Assessment of seasonal dynamics of suspended matter and
chlorophyll-a concentration in Ziway and Hawassa lakes of the Rift Valley lakes basin, Ethiopia using Sentinel-3A data - Terefe Hanchiso Sodango, Wolkite University, Ethiopia
The effect of global warming on dissolved oxygen (DO) concentrations in the Nile river - Sherine El Baradei, German University in Cairo, Egypt
Technical presentations: Data, systems, software and tools for water resource management and hydrology
Atlas-Study Hydrographic Dataset (BHAE): An Approach to the homogenization of multiscale databases - Alexandre De Amorim Teixeira, National Water and Basic Sanitation Agency (ANA), Brazil
Introducing EOdal: An open-source software for Earth Observation data analysis - Lukas Valentin Graf, Swiss Federal Institute of Technology (ETH) in Zurich
Forecasting discharge and water levels of rivers and dams using Earth Observation and AI - Mariana Damova, Mozaika, Bulgaria
Risk Exposition Indicator for irrigation users associations, a space-based tool for risk management of rural communities’ water resources. - Luis Monge, Inter-American Institute for Cooperation on Agriculture (IICA), Costa Rica
Panel discussion on multi-stakeholder engagement, communities and informed decision-making
The session was started with the the below-listed two presentations were delivered to inspire the panel discussion.
Real-time monitoring related impacts of mining sector on the cocoa industry - Amos Kabo Bah, University of Energy and Natural Resources, Sunyani, Ghana
The groundwater paradox explained by an Indigenous scientist: Earth observation, a tool to support decision-making and consensus on groundwater among society, science, and policy - Yolanda Lopez-Maldonado, Indigenous science, Mexico
The panel discussion raised questions about effective decision-making regarding groundwater issues and the importance of increasing groundwater literacy among stakeholders. The role of Earth Observation (EO) and geospatial technology in supporting informed decision making and water governance as well as the challenges of capacity building were discussed. Brazil can be seen as one positive example, where reports on water resources by governmental agencies are developed based on remote sensing data.
The importance of elevating indigenous voices in environmental justice and policy-making was stressed, along with the need for respect and meaningful inclusion of indigenous knowledge.
Furthermore, challenges, needs and services related to upstream and downstream applications of water management were discussed, focusing on the importance of collaboration among stakeholder institutions.
To conclude, the panel emphasized the importance of raising awareness, inclusivity, and respect for indigenous knowledge, as well as the need for data integration, capacity-building, and cooperation among diverse stakeholders to address water and environmental challenges.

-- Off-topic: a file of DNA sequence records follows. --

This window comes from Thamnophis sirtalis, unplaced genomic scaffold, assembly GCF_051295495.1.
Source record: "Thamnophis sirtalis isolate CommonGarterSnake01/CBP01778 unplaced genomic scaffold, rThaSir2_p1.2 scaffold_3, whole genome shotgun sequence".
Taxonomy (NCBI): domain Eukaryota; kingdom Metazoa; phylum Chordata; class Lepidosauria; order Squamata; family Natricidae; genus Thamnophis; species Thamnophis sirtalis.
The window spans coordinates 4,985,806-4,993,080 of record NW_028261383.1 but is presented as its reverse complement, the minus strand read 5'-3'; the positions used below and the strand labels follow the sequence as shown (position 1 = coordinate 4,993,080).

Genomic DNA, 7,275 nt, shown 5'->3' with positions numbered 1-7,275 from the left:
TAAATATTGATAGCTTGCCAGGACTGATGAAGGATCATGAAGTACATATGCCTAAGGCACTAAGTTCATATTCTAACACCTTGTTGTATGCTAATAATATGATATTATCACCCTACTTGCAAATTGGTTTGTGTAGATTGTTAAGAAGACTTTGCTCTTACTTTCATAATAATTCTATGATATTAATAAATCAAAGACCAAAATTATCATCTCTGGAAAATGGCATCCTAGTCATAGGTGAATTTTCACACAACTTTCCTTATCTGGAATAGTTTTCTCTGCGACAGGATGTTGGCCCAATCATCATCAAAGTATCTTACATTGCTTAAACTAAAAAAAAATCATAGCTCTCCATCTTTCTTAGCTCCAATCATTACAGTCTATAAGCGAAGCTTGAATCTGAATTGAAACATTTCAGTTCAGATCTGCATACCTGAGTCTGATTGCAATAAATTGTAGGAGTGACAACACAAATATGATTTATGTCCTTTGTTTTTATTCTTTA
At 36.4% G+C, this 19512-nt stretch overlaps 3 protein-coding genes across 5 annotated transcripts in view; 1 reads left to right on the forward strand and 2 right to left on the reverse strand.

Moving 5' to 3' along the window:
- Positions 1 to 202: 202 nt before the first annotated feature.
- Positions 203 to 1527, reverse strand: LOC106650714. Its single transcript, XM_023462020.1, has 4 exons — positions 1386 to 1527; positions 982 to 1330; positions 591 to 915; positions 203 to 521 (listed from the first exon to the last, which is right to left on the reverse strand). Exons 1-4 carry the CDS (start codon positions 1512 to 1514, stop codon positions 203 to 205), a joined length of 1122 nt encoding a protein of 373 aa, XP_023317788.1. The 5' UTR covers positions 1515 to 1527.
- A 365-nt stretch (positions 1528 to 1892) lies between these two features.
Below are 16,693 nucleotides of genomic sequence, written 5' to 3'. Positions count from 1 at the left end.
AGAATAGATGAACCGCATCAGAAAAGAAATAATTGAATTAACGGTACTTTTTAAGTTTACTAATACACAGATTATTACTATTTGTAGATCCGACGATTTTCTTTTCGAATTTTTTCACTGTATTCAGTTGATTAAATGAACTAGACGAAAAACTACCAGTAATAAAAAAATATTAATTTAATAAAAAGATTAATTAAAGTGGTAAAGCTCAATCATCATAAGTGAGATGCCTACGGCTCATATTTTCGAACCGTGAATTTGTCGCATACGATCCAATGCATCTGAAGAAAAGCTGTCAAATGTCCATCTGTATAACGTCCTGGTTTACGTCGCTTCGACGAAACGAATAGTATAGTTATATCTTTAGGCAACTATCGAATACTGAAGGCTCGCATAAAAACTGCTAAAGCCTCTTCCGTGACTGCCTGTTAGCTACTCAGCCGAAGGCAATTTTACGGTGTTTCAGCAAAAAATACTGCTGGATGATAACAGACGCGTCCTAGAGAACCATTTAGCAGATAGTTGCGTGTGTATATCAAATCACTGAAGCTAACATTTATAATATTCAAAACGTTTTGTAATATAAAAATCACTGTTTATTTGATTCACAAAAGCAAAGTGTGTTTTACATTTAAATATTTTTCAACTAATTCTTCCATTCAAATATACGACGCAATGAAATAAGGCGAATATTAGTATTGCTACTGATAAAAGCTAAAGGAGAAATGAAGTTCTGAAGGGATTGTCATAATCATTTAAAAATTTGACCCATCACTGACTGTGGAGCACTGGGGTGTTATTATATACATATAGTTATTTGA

From water-related challenges to space-based solutions
A highlight on the second day were sessions focusing on the co-design and development of space-based solutions for previously identified water-related challenges. We started with presentations on the progress of challenges that had been worked on since the second Space4Water stakeholder meeting and continued with new collaborations to address pressing water issues. Have a look at the photos taken at the hands on sessions. All drafted solutions will be shared (gradually) here.
Six lightning talks were delivered and can be accessed here. Topics covered include:
- Satellite-based chlorophyll-a monitoring in north-eastern Brazil - Dhalton L. T. Ventura, Specialist in water resources regulation, Brazilian National Water and Sanitation Agency – ANA
- Glacier retreat in Patagonia, Ailin Ortone Lois and Guido Pilato, Haedo Regional Faculty, National Technological University, Argentina
- Feasibility of satellite rainfall estimates for the Zambezi Basin - Webster Gumindoga, Department of Construction and Civil Engineering, University of Zimbabwe
- Long-term spatio-temporal variation of surface water storage from space over 24years - Benjamin Kitambo, Democratic Republic of Congo, Centre National de la Recherche Scientifique, France
- Evaluation of Kokoligu reservoir using spatial techniques in the Upper West Region, Ghana - Benjamin Wullobayi Dekongmen, University of Energy and Natural Resources, Ghana
With very positive feedback by participants (to date 4.8 out of 5 points in the rating), the event was a true success. Follow up actions will include the continued work on the development of space-based solutions for a more water secure world, as well as the continuous improvement of the interactions between the members of this increasingly active community of practice.
An A.C. 105 report is currently being written and will be published in the coming months.
Click on the teasers below to access information on and shared resources by our participating stakeholders, indigenous voices, professionals and young professionals.
Access the Meeting report here.